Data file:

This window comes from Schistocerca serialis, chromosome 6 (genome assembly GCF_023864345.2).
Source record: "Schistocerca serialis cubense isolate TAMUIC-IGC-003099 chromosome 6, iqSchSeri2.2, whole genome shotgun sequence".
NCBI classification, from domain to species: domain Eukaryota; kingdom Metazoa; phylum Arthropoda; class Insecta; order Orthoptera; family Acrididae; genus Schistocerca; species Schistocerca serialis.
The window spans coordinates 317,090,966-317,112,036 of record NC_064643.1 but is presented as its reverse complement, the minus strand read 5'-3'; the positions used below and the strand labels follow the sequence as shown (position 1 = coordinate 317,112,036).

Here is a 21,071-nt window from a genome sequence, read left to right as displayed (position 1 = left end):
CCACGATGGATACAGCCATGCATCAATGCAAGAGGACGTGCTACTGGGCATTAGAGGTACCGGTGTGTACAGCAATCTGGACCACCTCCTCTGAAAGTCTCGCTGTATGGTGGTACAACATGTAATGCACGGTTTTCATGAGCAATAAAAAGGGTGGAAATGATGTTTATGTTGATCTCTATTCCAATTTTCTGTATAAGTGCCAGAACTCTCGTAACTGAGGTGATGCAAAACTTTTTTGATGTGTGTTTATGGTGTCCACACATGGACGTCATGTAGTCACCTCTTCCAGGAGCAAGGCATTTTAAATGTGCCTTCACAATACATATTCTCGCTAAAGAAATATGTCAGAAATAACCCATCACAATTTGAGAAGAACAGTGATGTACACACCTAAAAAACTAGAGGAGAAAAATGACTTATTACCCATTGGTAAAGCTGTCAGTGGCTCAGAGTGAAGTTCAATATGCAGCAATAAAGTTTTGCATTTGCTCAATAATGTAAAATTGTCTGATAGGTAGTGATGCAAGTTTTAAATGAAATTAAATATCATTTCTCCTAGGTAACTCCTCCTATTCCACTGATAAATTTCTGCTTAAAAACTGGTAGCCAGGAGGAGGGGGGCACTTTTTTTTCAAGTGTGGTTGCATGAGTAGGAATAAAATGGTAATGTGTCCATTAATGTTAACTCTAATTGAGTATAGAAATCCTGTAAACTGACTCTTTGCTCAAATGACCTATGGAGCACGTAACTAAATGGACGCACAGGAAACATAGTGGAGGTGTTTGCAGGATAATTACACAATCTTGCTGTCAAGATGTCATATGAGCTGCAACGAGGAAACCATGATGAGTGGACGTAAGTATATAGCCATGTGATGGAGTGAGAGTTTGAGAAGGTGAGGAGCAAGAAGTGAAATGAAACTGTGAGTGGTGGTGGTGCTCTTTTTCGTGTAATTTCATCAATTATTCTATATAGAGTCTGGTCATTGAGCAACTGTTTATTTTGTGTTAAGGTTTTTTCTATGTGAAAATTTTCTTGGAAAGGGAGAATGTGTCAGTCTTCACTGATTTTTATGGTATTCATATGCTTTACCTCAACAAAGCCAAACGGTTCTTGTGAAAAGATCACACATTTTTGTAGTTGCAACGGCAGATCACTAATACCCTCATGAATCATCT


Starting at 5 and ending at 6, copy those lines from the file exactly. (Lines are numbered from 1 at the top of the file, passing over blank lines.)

Here is a 21,071-nt window from a genome sequence, read left to right as displayed (position 1 = left end):
CCACGATGGATACAGCCATGCATCAATGCAAGAGGACGTGCTACTGGGCATTAGAGGTACCGGTGTGTACAGCAATCTGGACCACCTCCTCTGAAAGTCTCGCTGTATGGTGGTACAACATGTAATGCACGGTTTTCATGAGCAATAAAAAGGGTGGAAATGATGTTTATGTTGATCTCTATTCCAATTTTCTGTATAAGTGCCAGAACTCTCGTAACTGAGGTGATGCAAAACTTTTTTGATGTGTGTTTATGGTGTCCACACATGGACGTCATGTAGTCACCTCTTCCAGGAGCAAGGCATTTTAAATGTGCCTTCACAATACATATTCTCGCTAAAGAAATATGTCAGAAATAACCCATCACAATTTGAGAAGAACAGTGATGTACACACCTAAAAAACTAGAGGAGAAAAATGACTTATTACCCATTGGTAAAGCTGTCAGTGGCTCAGAGTGAAGTTCAATATGCAGCAATAAAGTTTTGCATTTGCTCAATAATGTAAAATTGTCTGATAGGTAGTGATGCAAGTTTTAAATGAAATTAAATATCATTTCTCCTAGGTAACTCCTCCTATTCCACTGATAAATTTCTGCTTAAAAACTGGTAGCCAGGAGGAGGGGGGCACTTTTTTTTCAAGTGTGGTTGCATGAGTAGGAATAAAATGGTAATGTGTCCATTAATGTTAACTCTAATTGAGTATAGAAATCCTGTAAACTGACTCTTTGCTCAAATGACCTATGGAGCACGTAACTAAATGGACGCACAGGAAACATAGTGGAGGTGTTTGCAGGATAATTACACAATCTTGCTGTCAAGATGTCATATGAGCTGCAACGAGGAAACCATGATGAGTGGACGTAAGTATATAGCCATGTGATGGAGTGAGAGTTTGAGAAGGTGAGGAGCAAGAAGTGAAATGAAACTGTGAGTGGTGGTGGTGCTCTTTTTCGTGTAATTTCATCAATTATTCTATATAGAGTCTGGTCATTGAGCAACTGTTTATTTTGTGTTAAGGTTTTTTCTATGTGAAAATTTTCTTGGAAAGGGAGAATGTGTCAGTCTTCACTGATTTTTATGGTATTCATATGCTTTACCTCAACAAAGCCAAACGGTTCTTGTGAAAAGATCACACATTTTTGTAGTTGCAACGGCAGATCACTAATACCCTCATGAATCATCT